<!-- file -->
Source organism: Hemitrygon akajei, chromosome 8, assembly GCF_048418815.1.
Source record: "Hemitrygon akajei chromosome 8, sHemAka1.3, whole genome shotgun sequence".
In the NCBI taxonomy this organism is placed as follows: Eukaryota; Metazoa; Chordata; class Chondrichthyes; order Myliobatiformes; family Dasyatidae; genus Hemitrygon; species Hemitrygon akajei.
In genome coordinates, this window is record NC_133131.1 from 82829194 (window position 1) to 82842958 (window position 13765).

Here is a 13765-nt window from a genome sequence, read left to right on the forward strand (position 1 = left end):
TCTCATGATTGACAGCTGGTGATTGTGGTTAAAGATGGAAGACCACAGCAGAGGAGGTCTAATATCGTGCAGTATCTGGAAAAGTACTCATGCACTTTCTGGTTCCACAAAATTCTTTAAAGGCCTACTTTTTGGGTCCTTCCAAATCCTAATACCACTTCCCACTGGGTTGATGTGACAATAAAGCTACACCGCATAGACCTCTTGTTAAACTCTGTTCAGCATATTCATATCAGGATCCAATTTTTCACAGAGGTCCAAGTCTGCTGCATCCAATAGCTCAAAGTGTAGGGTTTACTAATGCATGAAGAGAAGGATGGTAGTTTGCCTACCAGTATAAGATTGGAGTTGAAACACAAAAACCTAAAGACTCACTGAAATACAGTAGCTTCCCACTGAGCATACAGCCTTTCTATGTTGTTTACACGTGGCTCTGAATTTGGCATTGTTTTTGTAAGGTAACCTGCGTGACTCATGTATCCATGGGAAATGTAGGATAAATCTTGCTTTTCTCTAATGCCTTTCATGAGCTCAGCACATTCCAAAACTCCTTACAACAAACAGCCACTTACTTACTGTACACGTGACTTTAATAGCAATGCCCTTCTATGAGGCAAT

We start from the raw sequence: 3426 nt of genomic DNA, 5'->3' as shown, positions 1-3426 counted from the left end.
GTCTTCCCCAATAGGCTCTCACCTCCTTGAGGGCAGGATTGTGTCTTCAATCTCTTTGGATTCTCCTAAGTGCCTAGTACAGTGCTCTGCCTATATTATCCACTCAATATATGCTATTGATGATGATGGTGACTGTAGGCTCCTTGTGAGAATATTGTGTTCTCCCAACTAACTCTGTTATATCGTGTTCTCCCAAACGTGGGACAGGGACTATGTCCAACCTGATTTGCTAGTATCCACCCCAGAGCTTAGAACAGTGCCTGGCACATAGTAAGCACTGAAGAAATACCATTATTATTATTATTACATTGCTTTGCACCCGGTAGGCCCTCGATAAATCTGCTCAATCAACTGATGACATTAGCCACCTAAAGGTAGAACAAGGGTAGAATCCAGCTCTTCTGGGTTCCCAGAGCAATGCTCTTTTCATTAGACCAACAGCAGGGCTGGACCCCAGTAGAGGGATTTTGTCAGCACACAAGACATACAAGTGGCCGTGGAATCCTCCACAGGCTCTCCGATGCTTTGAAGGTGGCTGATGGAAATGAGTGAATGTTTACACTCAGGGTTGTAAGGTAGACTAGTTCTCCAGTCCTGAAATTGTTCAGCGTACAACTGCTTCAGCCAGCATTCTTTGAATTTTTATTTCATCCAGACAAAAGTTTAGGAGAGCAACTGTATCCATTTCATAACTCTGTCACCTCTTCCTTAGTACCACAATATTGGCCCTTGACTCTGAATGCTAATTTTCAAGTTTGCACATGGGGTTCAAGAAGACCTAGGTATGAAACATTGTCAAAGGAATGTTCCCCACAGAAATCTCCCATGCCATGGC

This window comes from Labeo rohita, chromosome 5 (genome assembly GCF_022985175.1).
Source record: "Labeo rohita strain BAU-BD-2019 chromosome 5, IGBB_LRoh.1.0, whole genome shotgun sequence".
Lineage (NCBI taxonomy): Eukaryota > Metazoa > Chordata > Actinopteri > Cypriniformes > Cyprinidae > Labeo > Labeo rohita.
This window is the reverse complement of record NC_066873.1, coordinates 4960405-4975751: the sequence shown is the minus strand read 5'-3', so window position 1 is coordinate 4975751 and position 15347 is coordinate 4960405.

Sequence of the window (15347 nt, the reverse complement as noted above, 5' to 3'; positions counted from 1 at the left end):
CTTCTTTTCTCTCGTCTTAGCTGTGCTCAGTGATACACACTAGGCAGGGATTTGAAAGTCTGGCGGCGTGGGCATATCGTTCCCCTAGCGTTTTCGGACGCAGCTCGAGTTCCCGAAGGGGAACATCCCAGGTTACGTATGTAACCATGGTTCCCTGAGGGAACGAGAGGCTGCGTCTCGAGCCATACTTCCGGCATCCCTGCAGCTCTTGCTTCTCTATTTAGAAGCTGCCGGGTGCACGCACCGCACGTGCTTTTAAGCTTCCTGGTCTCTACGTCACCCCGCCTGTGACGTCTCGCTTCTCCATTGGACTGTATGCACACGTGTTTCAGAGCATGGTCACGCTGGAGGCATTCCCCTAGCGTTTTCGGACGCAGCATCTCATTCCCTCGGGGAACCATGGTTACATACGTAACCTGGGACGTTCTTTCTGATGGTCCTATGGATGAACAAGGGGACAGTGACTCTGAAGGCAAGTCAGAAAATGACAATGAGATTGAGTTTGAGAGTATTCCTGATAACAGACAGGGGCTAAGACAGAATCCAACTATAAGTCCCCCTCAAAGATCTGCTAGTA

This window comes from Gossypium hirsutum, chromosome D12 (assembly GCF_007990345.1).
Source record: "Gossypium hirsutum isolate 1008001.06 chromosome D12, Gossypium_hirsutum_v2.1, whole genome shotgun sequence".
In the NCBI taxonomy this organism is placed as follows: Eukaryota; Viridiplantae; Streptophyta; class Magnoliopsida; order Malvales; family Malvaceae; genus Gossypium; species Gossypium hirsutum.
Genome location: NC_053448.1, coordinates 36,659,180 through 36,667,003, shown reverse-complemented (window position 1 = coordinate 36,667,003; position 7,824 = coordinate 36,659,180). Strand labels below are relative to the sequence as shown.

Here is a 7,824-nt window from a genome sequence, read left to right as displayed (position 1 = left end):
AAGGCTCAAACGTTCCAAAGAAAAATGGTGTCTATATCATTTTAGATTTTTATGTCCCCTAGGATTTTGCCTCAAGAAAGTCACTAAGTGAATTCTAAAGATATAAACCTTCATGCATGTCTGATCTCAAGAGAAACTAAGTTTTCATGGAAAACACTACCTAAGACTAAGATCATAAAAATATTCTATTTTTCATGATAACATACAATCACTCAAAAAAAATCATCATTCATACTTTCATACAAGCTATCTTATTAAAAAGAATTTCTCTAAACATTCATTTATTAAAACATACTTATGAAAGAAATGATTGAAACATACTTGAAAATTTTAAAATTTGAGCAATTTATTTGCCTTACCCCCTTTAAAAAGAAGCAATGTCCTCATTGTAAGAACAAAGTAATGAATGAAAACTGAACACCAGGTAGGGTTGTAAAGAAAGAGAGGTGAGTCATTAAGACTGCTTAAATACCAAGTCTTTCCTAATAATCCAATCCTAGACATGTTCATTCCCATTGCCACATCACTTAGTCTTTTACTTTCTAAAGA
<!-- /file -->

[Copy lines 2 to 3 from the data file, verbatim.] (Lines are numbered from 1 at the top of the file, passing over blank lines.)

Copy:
Source record: "Hemitrygon akajei chromosome 8, sHemAka1.3, whole genome shotgun sequence".
In the NCBI taxonomy this organism is placed as follows: Eukaryota; Metazoa; Chordata; class Chondrichthyes; order Myliobatiformes; family Dasyatidae; genus Hemitrygon; species Hemitrygon akajei.